"The bottom line is that Read to Succeed is an insane waste of resources," Stallings said. "Reading is too critical a skill to suffocate under the weight of more bureaucracy, but that is exactly what is happening."

Following the money

The lion's share of state spending on Read to Succeed — $182 million — went to pay salaries for reading coaches. As of 2017, the state reported it was funding 653 reading coaches.

Christina Dennard is one of them, and she expected to meet skepticism.

Dennard started her career as a teacher in third- through fifth-grade classrooms, and she now works as a reading coach at Springfield Elementary in West Ashley. Her current job involves teaching teachers and helping them pinpoint students' individual needs through "data meetings" about their test scores. She does not work one-on-one with students, but she sometimes teaches "model lessons" in tandem with classroom teachers as a training exercise.

She said she finds the work rewarding, and that one of her first tasks was to build trust with the teachers at her school.

"I get to have far wider of an impact than I did when I was just teaching in my classroom, and I get the opportunity to learn from my teachers," Dennard said. "Some of them have just amazing things to offer."

By spending so much on reading coaches, the lawmakers' 2014 bill that became Read to Succeed was betting on a model that was popular elsewhere, but not proven. A widely cited 2010 report for the U.S. Department of Education looked at reading coaches working in 17 states, including South Carolina, and concluded that "the research documenting the impact of coaching on classroom practices and in turn on student achievement is still emerging, yet promising."

The second largest chunk of the spending paid for six-week summer literacy camps in every school district. The camps catered to struggling readers — and gave some third graders a second chance to pass on to fourth grade. Staffing, training, materials and other expenses related to the camps have cost the state more than $32 million to date, according to the S.C. Department of Education.

According to a 2017 report on the implementation of Read to Succeed, lawmakers left some of their own mandates unfunded. For example, they did not provide salaries for additional staff positions to run the new state-level Read to Succeed Team, so the Department of Education had to pull staff from other offices.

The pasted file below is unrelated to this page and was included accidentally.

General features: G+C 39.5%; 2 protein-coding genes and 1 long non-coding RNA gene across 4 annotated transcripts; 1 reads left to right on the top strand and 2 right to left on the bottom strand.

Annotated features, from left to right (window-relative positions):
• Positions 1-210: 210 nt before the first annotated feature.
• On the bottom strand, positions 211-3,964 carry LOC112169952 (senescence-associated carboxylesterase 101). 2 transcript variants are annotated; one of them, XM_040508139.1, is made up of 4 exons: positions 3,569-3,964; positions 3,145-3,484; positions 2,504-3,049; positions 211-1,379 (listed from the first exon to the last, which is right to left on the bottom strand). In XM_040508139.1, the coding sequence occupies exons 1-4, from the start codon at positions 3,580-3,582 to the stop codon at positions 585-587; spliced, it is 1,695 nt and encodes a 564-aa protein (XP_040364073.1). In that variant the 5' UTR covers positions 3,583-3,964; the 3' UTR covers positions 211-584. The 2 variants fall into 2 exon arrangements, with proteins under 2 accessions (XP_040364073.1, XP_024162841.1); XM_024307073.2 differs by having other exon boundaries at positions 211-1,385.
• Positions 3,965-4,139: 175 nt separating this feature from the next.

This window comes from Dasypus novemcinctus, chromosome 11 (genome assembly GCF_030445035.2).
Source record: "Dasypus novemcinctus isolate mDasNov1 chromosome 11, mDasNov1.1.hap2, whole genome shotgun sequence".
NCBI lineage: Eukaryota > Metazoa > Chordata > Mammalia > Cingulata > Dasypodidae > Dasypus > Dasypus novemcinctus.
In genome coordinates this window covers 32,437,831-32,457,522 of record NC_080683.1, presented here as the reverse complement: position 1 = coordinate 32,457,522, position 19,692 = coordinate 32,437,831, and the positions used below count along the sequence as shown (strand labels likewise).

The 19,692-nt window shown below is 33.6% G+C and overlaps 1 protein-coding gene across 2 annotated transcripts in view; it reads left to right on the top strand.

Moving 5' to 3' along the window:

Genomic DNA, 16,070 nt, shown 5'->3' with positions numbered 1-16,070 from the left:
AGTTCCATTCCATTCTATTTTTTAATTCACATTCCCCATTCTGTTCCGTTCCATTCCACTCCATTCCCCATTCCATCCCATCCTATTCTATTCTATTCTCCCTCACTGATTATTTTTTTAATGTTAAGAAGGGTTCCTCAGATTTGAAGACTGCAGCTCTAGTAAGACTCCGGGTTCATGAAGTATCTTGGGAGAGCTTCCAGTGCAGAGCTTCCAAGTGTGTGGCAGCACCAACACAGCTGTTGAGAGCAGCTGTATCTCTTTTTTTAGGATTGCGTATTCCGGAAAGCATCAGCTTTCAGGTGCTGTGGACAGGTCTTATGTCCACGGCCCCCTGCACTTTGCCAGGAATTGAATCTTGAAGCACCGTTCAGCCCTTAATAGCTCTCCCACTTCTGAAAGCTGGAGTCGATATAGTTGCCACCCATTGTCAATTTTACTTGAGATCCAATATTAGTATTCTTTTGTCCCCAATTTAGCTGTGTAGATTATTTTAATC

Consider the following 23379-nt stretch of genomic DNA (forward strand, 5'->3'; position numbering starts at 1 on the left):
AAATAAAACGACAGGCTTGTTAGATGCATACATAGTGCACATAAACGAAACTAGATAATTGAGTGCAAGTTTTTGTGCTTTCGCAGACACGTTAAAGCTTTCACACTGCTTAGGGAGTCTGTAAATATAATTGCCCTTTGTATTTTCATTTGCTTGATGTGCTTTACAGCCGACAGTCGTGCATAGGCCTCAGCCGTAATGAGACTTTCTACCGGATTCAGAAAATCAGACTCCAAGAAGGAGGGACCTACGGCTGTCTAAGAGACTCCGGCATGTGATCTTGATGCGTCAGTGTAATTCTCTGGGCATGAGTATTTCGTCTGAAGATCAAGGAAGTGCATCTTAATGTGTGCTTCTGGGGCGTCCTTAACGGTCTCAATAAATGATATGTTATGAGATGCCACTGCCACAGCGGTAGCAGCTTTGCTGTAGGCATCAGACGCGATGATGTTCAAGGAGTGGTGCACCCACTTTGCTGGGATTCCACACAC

The law also provided no money for districts to develop their own reading plans or conduct required testing of pre-K and kindergarten students, which costs about $18 per student, according to the bill's fiscal impact statement. Using that estimate along with pre-K and kindergarten enrollment figures for the past three fiscal years, Read to Succeed-mandated testing has cost school districts at least $4.4 million to date.

To try to boost early literacy, local school districts and philanthropic organizations have kicked in money beyond the $214 million of state spending. In the Charleston area, for example, Trident United Way committed $1.5 million to a new Reading by Third initiative that launched pilot literacy programs in tri-county schools.

Third Grade summer reading camp (copy)

Betty Smalls, a literacy interventionist at Charleston Progressive Academy, leads students through a literacy exercise during the summer reading camp at James Simons Elementary on Wednesday. Starting in fall 2018 under South Carolina’s Read to Succeed Act, schools will be required to hold back third-graders who can’t pass a standardized reading test. However, these students can attend summer reading camps like this one in districts across the state and work to improve their score so that they can proceed to fourth grade in the fall. Not all students attending the camps are at risk of being held back. File/Kathryn Ziesig/Staff

A trendy law

A 35,000-pound model of a child loomed over Gov. Nikki Haley's shoulder as she signed the 2014 Read to Succeed Act with a dash of optimism.

"This really is history in the making, when we suddenly stop everything and say that now we are focused on education and we're focused on children," said Haley, flanked by a coterie of grinning elementary students and a 40-foot-tall model named Eddie at the EdVenture children's museum in Columbia.